Many women avoid political behavior in the workplace because they see it as manipulative. Dr. Ines Wichert, Kenexa® High Performance Institute, explains how influencing strategies can help you get what you want.
Organizational politics brings with it connotations of intrigue, maneuvering and favoritism. It is rarely associated with positive attributes and it is often avoided by women. Nevertheless, many reluctantly recognize that those who use political behavior in a skilled manner seem to advance faster in organizations—they always seem to be aligned to the right people, have important insider knowledge and are in favor with those in power.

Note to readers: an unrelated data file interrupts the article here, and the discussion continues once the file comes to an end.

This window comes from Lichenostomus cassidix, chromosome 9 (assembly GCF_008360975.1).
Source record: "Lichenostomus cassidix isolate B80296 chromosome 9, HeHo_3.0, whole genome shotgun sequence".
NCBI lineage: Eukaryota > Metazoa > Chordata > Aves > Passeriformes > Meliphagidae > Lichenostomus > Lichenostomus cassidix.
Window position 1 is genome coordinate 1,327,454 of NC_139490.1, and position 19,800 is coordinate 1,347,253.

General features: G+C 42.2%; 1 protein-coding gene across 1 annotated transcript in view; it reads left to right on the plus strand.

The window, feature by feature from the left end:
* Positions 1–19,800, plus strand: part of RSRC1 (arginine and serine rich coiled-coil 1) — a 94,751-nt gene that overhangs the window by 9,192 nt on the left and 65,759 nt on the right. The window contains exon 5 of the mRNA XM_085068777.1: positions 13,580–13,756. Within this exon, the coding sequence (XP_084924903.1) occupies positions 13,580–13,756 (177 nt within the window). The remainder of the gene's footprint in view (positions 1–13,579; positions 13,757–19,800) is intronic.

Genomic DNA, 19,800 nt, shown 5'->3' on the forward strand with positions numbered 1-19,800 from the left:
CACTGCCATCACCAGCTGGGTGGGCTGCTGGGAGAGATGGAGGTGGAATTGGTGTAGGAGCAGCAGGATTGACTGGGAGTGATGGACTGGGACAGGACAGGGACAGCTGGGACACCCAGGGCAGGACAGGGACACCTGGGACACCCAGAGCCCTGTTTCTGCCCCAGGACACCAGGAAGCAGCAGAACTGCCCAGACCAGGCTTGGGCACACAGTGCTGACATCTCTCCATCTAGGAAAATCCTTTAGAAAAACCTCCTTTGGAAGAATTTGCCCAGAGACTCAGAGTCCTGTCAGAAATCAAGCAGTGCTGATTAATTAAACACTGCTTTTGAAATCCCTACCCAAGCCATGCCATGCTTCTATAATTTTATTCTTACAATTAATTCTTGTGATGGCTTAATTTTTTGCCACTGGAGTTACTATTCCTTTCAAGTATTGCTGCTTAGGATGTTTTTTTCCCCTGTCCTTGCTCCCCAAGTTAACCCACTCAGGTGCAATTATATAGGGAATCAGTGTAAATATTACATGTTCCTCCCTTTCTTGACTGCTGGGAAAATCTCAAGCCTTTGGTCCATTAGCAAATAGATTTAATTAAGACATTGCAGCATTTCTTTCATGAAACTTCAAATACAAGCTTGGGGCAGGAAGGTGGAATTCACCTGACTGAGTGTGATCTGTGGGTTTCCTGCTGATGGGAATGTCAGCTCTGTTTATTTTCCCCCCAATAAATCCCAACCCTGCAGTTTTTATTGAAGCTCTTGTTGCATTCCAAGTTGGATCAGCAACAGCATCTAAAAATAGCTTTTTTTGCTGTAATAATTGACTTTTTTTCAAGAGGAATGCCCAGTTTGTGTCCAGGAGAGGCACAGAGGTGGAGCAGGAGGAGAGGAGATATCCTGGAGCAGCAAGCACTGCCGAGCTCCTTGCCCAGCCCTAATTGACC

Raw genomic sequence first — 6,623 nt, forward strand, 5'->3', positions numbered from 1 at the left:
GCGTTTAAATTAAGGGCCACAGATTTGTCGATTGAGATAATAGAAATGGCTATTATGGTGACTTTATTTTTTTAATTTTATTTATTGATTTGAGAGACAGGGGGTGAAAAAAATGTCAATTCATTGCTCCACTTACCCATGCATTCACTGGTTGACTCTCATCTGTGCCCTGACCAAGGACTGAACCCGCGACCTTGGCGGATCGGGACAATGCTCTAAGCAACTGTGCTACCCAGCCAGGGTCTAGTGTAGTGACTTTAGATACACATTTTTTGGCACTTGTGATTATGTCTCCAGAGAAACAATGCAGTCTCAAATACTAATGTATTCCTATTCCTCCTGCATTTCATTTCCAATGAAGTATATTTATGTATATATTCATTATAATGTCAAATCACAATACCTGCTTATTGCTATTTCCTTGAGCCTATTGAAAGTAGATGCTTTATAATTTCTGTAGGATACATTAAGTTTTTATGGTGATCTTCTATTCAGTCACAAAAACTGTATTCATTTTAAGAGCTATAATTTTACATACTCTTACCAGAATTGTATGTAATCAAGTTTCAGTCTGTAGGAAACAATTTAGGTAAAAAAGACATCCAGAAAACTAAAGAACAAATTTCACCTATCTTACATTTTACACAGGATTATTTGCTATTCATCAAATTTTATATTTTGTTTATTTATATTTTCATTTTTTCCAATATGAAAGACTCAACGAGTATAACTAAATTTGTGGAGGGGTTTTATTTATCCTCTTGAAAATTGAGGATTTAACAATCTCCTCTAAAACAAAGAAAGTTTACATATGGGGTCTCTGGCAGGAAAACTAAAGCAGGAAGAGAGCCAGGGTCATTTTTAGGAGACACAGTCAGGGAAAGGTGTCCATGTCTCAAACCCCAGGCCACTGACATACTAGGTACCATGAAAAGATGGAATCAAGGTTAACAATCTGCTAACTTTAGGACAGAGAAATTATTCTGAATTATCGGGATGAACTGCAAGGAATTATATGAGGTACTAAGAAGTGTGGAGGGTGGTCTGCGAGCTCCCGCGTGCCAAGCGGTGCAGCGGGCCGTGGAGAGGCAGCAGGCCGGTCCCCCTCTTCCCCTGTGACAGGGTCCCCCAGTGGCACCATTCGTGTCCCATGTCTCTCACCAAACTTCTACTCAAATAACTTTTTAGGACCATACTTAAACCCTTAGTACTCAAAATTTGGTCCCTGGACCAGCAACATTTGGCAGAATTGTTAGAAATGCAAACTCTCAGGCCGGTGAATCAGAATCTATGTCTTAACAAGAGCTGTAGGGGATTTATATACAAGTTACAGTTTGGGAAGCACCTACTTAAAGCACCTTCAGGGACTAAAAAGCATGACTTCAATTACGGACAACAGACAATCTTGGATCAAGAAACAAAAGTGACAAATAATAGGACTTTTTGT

Political behavior has been defined in a number of different ways, but there is general agreement that it is essentially about influencing others in order to obtain valued outcomes such as a promotion or a good relationship with one’s supervisor.
This in itself is probably a fairly acceptable set of behaviors and goals, however, the fact that political behavior is deemed to be employed exclusively for a person’s self-interest, and often at the expense of others’ interests, makes it much less acceptable to many women. When we use words such as self-promotion and ingratiation, women tend to switch off.